I also had a short rib and mashed potato that was supposed to look like chocolate cake and whipped cream, but really just looked like a short rib and mashed potatoes. The dessert was an exciting reveal.

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Cruise: Symphony of the Seas

Symphony of the Seas is a GIGANTIC ship! It holds the title of being one of the world’s biggest and cruise ships. It has a total length of 1,188 feet, holding up to 5,400 passengers and 2,394 crew members.

There are 16 decks with an onboard skating rink, surf simulator and a zip line suspended 10 decks above sea level. There are different “neighborhoods, which I liked. The main area was called The Promenade. There was a coffee shop with small sandwiches and pastries–a good place to grab breakfast on the go. There was a pizza place that was very popular, but I wasn’t into the pizza. Still, it was a really handy place to refill my all-you-can-drink soda bottle. This is also where you can find little shops, buy WiFi, make restaurant reservations, book excursions, and deal with whatever needs to be dealt with.

I really recommend you get the all-you-can-drink soda plan and the specialty dinner plan. It’s not that expensive, and your dining options and experiences are much better. The only thing about the drink cup is that there are no washing stations. So bring a little bottle of dishwashing soap so you can wash it in your room.

I liked the Central Park area. I thought it would be New York themed, but it was actually a lovely park with real plants. Some of the fancier restaurants were here, plus a really nice breakfast spot, The Park Cafe, with a nice bagel spread as well as hot items.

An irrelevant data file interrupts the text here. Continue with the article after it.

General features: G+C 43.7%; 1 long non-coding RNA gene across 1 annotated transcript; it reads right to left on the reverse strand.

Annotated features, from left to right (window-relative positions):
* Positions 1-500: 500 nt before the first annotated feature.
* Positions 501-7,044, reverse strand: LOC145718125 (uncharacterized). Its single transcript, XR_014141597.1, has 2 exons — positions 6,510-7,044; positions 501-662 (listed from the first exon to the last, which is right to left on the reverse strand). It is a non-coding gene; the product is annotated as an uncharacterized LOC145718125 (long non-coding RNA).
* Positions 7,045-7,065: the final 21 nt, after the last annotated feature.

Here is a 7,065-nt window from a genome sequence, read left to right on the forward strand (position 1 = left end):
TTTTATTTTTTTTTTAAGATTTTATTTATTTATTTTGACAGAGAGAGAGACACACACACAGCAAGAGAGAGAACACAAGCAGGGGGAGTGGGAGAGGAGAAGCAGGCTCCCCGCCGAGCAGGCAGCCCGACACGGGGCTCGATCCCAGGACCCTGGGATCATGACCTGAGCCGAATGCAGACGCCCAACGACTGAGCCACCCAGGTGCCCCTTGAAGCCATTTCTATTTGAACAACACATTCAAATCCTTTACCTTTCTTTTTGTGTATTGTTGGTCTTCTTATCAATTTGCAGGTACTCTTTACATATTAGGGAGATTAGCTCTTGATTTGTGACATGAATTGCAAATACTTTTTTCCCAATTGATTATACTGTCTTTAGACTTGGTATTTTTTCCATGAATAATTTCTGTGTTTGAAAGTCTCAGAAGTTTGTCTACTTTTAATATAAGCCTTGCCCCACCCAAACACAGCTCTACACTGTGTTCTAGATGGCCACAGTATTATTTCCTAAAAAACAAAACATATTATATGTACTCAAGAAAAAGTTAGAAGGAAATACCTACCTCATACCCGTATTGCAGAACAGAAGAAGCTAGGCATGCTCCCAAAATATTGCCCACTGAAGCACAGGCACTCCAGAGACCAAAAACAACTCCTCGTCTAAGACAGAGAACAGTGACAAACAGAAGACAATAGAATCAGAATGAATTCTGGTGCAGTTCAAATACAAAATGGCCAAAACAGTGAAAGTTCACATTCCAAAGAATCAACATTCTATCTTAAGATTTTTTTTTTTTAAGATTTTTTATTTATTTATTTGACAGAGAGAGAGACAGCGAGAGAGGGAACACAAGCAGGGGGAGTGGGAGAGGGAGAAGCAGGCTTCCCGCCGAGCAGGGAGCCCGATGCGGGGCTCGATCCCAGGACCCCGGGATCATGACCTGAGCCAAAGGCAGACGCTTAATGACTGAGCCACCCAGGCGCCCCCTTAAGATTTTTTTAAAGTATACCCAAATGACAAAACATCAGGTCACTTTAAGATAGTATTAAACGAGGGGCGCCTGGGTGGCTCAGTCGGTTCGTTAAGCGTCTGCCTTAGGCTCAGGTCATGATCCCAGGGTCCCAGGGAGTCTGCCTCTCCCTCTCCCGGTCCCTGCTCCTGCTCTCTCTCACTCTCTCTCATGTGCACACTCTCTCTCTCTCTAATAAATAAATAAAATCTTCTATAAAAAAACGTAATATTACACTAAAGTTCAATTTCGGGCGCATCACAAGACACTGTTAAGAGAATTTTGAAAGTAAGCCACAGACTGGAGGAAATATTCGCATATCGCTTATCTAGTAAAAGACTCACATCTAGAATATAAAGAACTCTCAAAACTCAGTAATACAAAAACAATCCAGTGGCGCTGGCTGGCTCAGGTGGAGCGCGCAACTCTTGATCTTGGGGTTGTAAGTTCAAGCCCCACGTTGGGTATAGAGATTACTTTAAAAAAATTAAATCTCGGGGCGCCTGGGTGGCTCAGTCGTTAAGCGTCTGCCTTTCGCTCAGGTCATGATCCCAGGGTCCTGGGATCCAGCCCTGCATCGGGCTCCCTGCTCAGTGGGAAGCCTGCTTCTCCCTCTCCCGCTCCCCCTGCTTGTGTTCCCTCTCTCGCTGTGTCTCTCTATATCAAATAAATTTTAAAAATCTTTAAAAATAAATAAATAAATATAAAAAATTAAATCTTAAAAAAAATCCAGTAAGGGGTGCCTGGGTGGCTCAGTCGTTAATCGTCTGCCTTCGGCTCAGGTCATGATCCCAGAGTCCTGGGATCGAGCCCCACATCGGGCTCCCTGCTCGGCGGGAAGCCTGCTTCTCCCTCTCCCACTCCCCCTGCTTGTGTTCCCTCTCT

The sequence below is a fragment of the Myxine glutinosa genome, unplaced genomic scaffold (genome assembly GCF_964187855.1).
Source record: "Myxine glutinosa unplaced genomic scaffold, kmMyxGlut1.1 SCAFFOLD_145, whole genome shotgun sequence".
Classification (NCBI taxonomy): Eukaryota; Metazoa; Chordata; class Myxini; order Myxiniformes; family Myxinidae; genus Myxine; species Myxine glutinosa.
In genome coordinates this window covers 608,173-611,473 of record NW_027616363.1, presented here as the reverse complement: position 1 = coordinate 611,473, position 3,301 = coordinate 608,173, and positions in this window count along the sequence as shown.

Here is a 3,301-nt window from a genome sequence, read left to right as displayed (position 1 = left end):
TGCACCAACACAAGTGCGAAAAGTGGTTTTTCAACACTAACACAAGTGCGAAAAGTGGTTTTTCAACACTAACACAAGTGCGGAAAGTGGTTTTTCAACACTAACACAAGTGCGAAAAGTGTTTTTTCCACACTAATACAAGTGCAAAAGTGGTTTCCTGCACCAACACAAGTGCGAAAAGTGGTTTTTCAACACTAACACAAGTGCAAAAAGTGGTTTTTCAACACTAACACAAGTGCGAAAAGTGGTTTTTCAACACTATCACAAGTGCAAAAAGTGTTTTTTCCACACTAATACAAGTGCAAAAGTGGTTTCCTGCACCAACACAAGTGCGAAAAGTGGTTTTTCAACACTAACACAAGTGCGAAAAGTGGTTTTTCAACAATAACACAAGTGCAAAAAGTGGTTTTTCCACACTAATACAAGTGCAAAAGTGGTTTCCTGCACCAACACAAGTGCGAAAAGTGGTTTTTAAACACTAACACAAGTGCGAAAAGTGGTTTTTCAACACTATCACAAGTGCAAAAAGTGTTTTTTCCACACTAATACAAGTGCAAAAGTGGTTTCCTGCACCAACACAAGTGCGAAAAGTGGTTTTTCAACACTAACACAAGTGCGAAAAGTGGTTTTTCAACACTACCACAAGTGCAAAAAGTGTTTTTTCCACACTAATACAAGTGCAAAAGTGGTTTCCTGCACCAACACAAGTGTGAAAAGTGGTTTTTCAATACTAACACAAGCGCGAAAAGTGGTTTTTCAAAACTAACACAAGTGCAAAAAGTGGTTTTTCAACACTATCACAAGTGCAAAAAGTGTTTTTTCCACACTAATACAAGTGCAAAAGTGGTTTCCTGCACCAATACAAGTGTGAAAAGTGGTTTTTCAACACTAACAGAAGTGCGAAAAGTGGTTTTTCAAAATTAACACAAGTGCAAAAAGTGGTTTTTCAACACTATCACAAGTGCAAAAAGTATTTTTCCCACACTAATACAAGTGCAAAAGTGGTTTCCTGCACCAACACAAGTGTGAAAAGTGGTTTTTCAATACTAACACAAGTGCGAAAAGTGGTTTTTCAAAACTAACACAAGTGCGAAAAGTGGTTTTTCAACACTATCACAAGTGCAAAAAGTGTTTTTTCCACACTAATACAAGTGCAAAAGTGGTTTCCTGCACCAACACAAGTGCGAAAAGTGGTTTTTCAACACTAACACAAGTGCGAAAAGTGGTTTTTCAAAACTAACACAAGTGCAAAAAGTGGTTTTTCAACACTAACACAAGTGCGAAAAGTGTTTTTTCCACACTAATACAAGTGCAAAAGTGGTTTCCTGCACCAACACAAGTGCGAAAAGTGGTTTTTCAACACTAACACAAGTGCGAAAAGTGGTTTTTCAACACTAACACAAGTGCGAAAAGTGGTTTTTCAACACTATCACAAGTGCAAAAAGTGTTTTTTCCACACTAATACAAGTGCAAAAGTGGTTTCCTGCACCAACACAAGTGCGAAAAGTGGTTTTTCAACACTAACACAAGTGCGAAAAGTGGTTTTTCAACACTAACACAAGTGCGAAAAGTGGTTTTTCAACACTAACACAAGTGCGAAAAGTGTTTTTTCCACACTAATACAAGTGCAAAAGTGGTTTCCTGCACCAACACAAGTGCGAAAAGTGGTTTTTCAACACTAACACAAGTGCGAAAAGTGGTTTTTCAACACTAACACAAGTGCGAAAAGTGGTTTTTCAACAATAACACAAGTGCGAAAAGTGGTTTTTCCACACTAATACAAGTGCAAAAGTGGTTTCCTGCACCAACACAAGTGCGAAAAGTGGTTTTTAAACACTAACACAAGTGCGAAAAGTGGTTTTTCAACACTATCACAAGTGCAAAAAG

The funnest area was the Boardwalk. It had a carousel, a candy shop, an arcade and the slides and rock climbing activities.

There was a candy store with gelato, (not included), and fun activities like making burgers out of cake.

They had the best included food on the ship at Dog House, where I had an awesome bratwurst, but I was so tired after snorkeling that I didn’t take a photo. Blogger fail! BUT I lifted a pic from the Royal Carribean website…

The front of the ship had a theater where we saw a very profession production of Hairspray!, one of the main buffets, which had a good Filipino and Indian section, probably because it was such an international staff. I was also pleased with the tiny bangers and mash. There was a smaller buffet only open early that was in a nice, enclosed terrace. The desserts were often the same desserts as in the fancy restaurants.

I only ate breakfast in the dining room since I had the specialty meal package. It was good, and service was fast.

On the upper desks there was wakeboarding, a full-on waterpark and a bunch of jacuzzis. I avoided this area mostly because there was no shade and the pools were really crowded, though the jacuzzis were not. A shade over the jacuzzis would have been nice.

As for our room, we got an interior room. There were some interior rooms with cool-looking “virtual windows,” but we got the basic one for about $500 each for 5 nights in the Caribbean. I didn’t get pictures before our suitcases exploded all over the place.

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Miami: Party People!